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The Hello Girls: America's First Women Soldiers

The Hello Girls: America's First Women Soldiers

by Elizabeth Cobbs

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This is the story of how America’s first women soldiers helped win World War I, earned the vote, and fought the U.S. Army. In 1918, the U.S. Army Signal Corps sent 223 women to France. They were masters of the latest technology: the telephone switchboard. General John Pershing, commander of the American Expeditionary Forces, demanded female “wire


This is the story of how America’s first women soldiers helped win World War I, earned the vote, and fought the U.S. Army. In 1918, the U.S. Army Signal Corps sent 223 women to France. They were masters of the latest technology: the telephone switchboard. General John Pershing, commander of the American Expeditionary Forces, demanded female “wire experts” when he discovered that inexperienced doughboys were unable to keep him connected with troops under fire. Without communications for even an hour, the army would collapse.

While suffragettes picketed the White House and President Woodrow Wilson struggled to persuade a segregationist Congress to give women of all races the vote, these competent and courageous young women swore the Army oath. Elizabeth Cobbs reveals the challenges they faced in a war zone where male soldiers welcomed, resented, wooed, mocked, saluted, and ultimately celebrated them. They received a baptism by fire when German troops pounded Paris with heavy artillery. Some followed “Black Jack” Pershing to battlefields where they served through shelling and bombardment. Grace Banker, their 25-year-old leader, won the Distinguished Service Medal.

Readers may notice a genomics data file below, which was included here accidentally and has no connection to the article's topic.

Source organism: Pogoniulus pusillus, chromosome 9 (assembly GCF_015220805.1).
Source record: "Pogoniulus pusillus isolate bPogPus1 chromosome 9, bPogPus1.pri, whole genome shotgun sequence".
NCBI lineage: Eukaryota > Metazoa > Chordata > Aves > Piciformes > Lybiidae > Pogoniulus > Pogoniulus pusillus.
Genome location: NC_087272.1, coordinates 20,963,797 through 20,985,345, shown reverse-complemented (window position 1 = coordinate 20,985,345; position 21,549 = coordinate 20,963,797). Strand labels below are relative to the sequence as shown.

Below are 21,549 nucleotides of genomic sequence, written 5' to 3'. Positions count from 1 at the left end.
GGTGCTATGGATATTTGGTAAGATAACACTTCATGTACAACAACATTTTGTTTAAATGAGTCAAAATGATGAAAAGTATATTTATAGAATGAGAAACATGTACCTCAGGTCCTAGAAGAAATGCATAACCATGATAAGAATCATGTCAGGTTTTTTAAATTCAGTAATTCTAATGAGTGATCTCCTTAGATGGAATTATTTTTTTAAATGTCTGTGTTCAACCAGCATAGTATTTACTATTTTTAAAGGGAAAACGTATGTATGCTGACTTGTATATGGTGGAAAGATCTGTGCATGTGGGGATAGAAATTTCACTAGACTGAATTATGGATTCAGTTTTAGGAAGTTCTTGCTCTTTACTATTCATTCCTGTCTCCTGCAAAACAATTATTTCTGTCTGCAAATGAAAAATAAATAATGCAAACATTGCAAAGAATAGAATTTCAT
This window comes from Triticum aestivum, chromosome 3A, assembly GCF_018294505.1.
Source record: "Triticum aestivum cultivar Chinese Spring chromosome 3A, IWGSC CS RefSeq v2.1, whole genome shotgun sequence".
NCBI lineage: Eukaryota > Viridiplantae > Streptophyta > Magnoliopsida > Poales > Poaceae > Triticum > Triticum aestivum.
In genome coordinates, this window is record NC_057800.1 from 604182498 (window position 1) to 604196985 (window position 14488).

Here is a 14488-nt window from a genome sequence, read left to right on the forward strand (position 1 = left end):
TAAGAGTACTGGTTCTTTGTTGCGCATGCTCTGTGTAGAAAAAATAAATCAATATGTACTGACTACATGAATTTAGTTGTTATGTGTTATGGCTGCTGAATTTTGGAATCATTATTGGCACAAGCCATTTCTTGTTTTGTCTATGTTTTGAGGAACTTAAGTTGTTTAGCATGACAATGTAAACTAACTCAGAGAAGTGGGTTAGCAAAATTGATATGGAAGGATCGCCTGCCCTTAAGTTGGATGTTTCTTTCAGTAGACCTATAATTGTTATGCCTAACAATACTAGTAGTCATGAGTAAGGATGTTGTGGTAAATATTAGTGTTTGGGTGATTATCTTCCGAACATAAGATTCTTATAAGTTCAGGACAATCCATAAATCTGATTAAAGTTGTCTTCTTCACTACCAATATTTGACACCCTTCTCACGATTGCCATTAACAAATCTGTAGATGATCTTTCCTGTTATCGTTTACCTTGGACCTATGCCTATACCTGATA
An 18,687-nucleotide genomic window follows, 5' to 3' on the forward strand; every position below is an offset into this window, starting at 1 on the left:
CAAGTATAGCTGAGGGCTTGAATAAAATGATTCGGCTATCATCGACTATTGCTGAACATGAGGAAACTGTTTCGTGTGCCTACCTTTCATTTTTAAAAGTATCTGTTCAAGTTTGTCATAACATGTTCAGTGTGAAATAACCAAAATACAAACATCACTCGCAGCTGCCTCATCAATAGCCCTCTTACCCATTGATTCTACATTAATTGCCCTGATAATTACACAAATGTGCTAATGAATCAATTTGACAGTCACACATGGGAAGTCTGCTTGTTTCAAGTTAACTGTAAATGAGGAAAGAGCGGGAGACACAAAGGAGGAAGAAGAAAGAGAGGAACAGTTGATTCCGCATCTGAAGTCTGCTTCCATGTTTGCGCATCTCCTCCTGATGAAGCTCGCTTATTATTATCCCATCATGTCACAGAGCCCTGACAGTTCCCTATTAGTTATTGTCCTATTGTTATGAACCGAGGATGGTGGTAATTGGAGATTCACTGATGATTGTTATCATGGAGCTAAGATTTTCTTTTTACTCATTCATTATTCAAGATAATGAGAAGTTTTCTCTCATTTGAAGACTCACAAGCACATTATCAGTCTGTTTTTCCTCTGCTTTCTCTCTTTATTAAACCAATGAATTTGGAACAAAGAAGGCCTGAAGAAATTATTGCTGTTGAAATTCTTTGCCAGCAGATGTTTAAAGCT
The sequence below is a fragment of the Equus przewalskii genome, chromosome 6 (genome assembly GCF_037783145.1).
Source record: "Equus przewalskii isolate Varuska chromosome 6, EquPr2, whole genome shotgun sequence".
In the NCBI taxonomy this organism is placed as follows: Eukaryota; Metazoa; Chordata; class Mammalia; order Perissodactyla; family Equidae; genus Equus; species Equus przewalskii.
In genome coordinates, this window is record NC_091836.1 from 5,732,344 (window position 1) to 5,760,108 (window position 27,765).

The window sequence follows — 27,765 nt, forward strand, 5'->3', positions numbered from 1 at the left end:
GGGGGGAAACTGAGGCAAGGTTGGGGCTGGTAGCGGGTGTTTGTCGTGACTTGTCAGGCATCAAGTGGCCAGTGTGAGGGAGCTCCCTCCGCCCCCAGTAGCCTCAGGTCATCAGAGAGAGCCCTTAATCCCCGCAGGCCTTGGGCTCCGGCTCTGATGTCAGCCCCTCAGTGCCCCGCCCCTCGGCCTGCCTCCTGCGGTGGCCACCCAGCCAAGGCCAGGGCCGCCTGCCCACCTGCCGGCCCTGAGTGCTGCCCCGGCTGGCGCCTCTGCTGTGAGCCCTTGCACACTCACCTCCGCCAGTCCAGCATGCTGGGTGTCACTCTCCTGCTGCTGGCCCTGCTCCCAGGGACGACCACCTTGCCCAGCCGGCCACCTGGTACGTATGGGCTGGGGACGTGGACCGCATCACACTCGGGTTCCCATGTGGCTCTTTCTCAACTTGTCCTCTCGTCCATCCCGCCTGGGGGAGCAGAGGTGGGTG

The army discharged the last Hello Girls in 1920, the same year Congress ratified the Nineteenth Amendment granting the ballot. When the operators sailed home, the army unexpectedly dismissed them without veterans’ benefits. They began a sixty-year battle that a handful of survivors carried to triumph in 1979. With the help of the National Organization for Women, Senator Barry Goldwater, and a crusading Seattle attorney, they triumphed over the U.S. Army.

Editorial Reviews

Publishers Weekly